In 1887, Congress created the first federal regulatory agency by enacting the Interstate Commerce Act. As has often been the case since that time, the act was a response to the problems created by previous government interventions.

Under the Pacific Railway Act, enacted in 1862, the federal government was to provide land and low-interest loans to facilitate the construction of railroads from the Missouri River to the Pacific Ocean.

The Pacific Railway Act awarded railroads land for a right-of-way to construct the rail lines, as well as land adjacent to completed lines. The adjacent land was to be sold to settlers as a source of revenue. The act also authorized the federal government to purchase 30-year bonds from the railroads with an interest rate of 6 percent. The effect of these two acts was massive migration to the west and the fulfillment of Manifest Destiny.

Prior to the Pacific Railway Act, the railroads had regarded construction of rail lines in the west as economically unjustifiable. The sparse population and difficult terrain simply made no sense economically. This however, did not fit with the federal government’s plans, and so it responded by essentially bribing the railroads to engage in activities that they would have otherwise avoided.

This government intervention had predictable consequences. Government intervention invariably distorts markets, as it causes individuals to act differently than they would without the intervention. The most obvious examples are those involving prohibitions—these directly prevent individuals from acting according to their own judgment. Less obvious, and perhaps more insidious, are interventions that involve incentives. This was the case in regard to the railroads.

The railroads had concluded that they could not make money building lines in the west, and so they did what any prudent business would do—they didn’t build. But federal subsidies suddenly made such construction feasible, even though other market conditions—such as an adequate market for profitable operations—had not changed. In other words, federal intervention provided incentives to act in a manner that was previously regarded as irrational.

Government intervention forces or encourages individuals to act contrary to their own rational judgment. While that intervention may encourage or discourage certain actions, it does not change the underlying motivation for action—the values and interests held by those individuals. When the intervention involves prohibitions, individuals will continue to seek ways to attain the desired values. When the intervention involves incentives, individuals pursue values that have no rational basis in reality.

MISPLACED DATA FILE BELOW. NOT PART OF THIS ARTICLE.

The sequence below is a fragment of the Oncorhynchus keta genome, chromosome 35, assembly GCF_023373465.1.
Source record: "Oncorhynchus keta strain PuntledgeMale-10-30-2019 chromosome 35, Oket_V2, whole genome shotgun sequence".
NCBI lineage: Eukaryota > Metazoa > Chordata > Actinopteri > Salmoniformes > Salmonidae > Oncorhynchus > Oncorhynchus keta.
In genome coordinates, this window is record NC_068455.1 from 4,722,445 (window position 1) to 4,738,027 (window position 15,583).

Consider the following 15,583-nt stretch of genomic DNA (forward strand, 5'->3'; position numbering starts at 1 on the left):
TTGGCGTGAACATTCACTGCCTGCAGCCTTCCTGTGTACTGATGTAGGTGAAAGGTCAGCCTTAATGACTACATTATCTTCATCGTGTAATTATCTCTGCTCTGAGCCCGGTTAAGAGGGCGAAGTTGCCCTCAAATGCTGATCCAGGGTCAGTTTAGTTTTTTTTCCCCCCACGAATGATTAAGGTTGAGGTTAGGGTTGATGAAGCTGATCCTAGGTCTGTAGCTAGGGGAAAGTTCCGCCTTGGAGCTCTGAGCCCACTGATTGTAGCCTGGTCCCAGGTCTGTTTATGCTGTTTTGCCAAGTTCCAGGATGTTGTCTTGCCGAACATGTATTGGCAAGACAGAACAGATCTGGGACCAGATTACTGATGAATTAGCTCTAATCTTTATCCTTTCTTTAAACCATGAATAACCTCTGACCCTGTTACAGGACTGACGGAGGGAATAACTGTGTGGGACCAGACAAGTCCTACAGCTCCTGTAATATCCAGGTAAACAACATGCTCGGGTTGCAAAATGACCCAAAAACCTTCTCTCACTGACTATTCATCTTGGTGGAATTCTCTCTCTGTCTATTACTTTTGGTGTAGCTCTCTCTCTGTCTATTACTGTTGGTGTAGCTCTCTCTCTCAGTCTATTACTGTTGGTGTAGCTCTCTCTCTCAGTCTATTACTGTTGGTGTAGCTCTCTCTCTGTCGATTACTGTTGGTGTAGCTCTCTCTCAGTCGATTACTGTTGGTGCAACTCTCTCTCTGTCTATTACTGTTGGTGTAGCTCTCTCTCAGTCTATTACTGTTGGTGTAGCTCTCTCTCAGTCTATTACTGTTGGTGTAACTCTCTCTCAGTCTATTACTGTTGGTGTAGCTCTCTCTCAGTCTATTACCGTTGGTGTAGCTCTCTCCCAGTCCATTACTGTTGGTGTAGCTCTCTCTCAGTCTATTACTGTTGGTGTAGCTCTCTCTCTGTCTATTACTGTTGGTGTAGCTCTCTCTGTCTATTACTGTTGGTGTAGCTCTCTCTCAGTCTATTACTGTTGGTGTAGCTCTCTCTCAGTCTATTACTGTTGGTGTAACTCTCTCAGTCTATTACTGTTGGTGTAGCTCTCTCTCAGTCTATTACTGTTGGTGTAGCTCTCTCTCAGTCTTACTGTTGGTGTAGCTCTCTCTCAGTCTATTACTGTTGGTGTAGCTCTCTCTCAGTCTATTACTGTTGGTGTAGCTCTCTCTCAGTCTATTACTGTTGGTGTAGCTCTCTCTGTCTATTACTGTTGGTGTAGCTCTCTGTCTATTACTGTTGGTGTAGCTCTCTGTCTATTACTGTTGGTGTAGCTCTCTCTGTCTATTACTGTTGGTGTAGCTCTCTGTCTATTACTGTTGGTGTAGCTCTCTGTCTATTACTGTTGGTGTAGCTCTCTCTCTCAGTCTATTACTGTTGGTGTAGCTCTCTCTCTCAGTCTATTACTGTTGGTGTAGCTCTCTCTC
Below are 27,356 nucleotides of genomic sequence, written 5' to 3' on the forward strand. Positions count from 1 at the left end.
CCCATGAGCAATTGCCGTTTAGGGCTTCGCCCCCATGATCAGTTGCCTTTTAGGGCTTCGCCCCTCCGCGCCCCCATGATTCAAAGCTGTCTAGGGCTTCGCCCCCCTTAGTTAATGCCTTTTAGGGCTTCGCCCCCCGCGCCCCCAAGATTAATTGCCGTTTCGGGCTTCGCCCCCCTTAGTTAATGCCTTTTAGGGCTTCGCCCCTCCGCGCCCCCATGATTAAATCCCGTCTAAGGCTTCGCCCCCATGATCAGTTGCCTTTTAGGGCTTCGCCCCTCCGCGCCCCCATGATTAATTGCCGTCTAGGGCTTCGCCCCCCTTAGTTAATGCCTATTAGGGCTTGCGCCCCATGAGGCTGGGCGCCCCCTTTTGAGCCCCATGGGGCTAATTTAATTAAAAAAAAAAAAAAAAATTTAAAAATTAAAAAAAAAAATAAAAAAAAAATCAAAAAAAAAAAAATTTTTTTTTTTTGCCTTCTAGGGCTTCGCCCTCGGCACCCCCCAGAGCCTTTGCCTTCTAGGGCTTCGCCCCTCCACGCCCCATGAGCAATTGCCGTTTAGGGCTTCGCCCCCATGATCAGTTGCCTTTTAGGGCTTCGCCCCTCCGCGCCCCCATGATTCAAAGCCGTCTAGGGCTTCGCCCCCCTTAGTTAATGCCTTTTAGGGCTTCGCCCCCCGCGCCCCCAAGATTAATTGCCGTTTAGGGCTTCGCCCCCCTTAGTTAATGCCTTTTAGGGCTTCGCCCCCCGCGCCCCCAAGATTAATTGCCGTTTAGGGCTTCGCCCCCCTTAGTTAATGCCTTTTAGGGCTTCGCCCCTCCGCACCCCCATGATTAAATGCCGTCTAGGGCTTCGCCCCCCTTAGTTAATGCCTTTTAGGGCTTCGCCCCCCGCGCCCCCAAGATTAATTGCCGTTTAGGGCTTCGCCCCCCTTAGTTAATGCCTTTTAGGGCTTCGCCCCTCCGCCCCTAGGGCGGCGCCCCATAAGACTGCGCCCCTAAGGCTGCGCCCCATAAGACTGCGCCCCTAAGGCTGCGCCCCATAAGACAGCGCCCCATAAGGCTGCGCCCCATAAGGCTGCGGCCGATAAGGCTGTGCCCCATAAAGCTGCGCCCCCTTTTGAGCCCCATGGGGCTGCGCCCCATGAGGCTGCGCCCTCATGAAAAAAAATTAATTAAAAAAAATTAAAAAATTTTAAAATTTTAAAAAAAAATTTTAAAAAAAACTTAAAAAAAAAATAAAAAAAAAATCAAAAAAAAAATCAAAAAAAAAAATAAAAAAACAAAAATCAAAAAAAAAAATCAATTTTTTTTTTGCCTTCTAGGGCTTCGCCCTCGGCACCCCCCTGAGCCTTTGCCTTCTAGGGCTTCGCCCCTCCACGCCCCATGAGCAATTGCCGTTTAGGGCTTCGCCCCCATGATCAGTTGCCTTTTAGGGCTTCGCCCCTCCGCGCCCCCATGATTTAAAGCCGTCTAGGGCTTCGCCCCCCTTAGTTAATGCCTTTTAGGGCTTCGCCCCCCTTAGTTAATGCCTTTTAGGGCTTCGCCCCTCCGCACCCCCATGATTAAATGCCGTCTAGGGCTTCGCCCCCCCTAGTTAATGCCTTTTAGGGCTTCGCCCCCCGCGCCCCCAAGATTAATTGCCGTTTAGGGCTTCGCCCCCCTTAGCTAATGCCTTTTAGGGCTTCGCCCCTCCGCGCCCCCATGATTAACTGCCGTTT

Frederic Bastiat, the French economist, often wrote of the distinction between the “seen” and the “unseen”: “There is only one difference between a bad economist and a good one: the bad economist confines himself to the visible effect; the good economist takes into account both the effect that can be seen and those effects that must be foreseen.” The politicians of the time did not concern themselves with what had to be foreseen; they concerned themselves solely with the expediency of the moment. The consequences of their intervention, while predictable, remained unidentified.

All of the companies who received federal aid eventually went bankrupt. The small, isolated markets and great distances to travel simply could not support the railroads. In short the railroads had been correct—the market did not justify building in the west.

A further consequence of the intervention, and one that would soon have a significant impact on American politics, were the rates charged by the railroads. In an attempt to attain profitability, they charged high rates. For the western farmers, who had no other options for getting their crops to market, these rates were devastating. Neither the farmers nor the railroads could operate profitably.

Without the government’s intervention in encouraging the construction of western rail lines, this issue would not have arisen. Western expansion would have occurred when it was deemed prudent. Railroads would have built when it made financial sense to do so.

The Pacific Railway Act essentially created a demand where none existed. It provided the railroads with an incentive to build, not because of market conditions, but because of government policies. Government intervention distorted the market, and when problems arose, further intervention—the Interstate Commerce Act—was advocated as the solution.


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Brian Phillips has been actively defending individual rights for the past twenty-five years. He has successfully helped defeat attempts to implement zoning in Houston, Texas, and Hobbs, New Mexico. His writing has appeared in The Freeman, Reason, The Orange County Register, The Houston Chronicle, The Objective Standard, Capitalism Magazine, and dozens of other publications. He is the author of Individual Rights and Government Wrongs

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